WW1 Wall of Remembrance - The Wall

The Wall

About the Wall

The idea
The premise of the Wall of Remembrance was originally as a means of raising money to buy an extensive WW1/WW2 collection, which would then be housed in one of Avril's barns in the northern complex, once the necessary modifications had been made to the building. However, initial financing for the collection has now been secured. With the luxury of being able to consider the Wall project without the pressure of it being an immediate fundraiser, Avril has realised that the Wall will represent her strongest wish. Namely that her whole establishment should exist to promote the sense of Remembrance.

The Wall is to act as a memorial to ALL the servicemen and servicewomen who joined up to take their part in the struggle that was the Great War, regardless of nationality. It is also a marvellous opportunity to commemorate those who survived the war, only to return to a ‘normality’ that couldn’t or wouldn’t understand what they had experienced.
Some of these may have been reduced to being buried in a pauper’s grave once their time had come. Other more fortunate veterans may have a decent, marked grave, but no public recognition of their efforts. These are now the ‘forgotten people’ of the Great War; here is a chance to say ‘thank you’. Of course, the Wall is also for the people that died in the cause, people whose efforts are remembered elsewhere.
The Wall can be the place where all these people can be commemorated together.

The Wall of Remembrance was started on the outside of the barn already converted into the museum holding the collection. The rendered walls are painted white, and provide a contrasting background to the marble plaques, each engraved with the nominated serviceman’s or servicewoman’s details.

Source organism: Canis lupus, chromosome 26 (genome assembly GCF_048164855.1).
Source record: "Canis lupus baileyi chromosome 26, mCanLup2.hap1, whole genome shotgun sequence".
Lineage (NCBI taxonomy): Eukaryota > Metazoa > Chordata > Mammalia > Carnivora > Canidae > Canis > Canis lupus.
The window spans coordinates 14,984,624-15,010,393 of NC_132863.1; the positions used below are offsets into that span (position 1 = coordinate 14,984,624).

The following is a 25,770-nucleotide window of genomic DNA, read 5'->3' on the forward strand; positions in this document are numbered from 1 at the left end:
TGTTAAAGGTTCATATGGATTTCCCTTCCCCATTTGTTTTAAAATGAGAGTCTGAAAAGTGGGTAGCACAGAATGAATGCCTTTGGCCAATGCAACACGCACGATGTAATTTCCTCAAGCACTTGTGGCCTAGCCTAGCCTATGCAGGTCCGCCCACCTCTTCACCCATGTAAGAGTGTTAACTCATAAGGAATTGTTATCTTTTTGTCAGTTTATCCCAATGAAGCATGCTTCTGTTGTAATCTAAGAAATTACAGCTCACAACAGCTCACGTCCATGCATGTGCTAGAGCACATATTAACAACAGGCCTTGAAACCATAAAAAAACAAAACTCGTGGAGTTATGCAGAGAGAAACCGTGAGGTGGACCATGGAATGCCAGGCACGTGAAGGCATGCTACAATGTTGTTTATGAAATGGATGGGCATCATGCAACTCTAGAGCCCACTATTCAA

When one wall is completed, the next will become available as necessary. If the first building reaches its maximum number of plaques, then another building will be used to carry on the act of commemoration.

A full list of plaques erected can be found on this site here.
It is also the intention that the growing number of plaques on the Wall will be photographed periodically, so everyone will be able to see where their plaque has been placed on the Wall, and how the Wall is developing.
If you want to download a high quality jpeg image of the Wall, taken at the last update, you can do so here. Size circa 1.5 mb. Opens in a new window. You can enlarge the image on-screen by using your mouse or other pointing device.

The Wall will become the fundraiser that it was originally designed to be. Profits from the Wall will be used to maintain both itself and the museum. Beyond that, money would support the whole of the northern complex into a living history museum, with conference centre, reproduction trenches etc. Any further funds would be used in the pursuit of Great War Remembrance.


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